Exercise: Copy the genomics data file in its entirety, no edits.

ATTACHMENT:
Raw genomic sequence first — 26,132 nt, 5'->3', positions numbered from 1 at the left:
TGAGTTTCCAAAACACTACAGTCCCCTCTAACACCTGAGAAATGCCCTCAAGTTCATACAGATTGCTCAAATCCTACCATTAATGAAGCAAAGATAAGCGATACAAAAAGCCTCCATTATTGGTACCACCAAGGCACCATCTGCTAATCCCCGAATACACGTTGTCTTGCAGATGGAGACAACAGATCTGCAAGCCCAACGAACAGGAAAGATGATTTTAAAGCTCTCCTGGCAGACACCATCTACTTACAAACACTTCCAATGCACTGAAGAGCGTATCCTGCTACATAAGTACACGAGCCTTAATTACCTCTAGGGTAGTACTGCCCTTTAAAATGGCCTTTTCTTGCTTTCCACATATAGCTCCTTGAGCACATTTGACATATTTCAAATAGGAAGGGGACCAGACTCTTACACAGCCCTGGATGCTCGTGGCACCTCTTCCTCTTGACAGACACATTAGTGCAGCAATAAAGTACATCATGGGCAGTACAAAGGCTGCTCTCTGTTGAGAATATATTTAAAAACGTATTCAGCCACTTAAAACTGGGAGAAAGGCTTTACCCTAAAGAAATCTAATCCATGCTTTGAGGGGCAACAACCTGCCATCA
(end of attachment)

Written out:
Raw genomic sequence first — 26,132 nt, 5'->3', positions numbered from 1 at the left:
TGAGTTTCCAAAACACTACAGTCCCCTCTAACACCTGAGAAATGCCCTCAAGTTCATACAGATTGCTCAAATCCTACCATTAATGAAGCAAAGATAAGCGATACAAAAAGCCTCCATTATTGGTACCACCAAGGCACCATCTGCTAATCCCCGAATACACGTTGTCTTGCAGATGGAGACAACAGATCTGCAAGCCCAACGAACAGGAAAGATGATTTTAAAGCTCTCCTGGCAGACACCATCTACTTACAAACACTTCCAATGCACTGAAGAGCGTATCCTGCTACATAAGTACACGAGCCTTAATTACCTCTAGGGTAGTACTGCCCTTTAAAATGGCCTTTTCTTGCTTTCCACATATAGCTCCTTGAGCACATTTGACATATTTCAAATAGGAAGGGGACCAGACTCTTACACAGCCCTGGATGCTCGTGGCACCTCTTCCTCTTGACAGACACATTAGTGCAGCAATAAAGTACATCATGGGCAGTACAAAGGCTGCTCTCTGTTGAGAATATATTTAAAAACGTATTCAGCCACTTAAAACTGGGAGAAAGGCTTTACCCTAAAGAAATCTAATCCATGCTTTGAGGGGCAACAACCTGCCATCA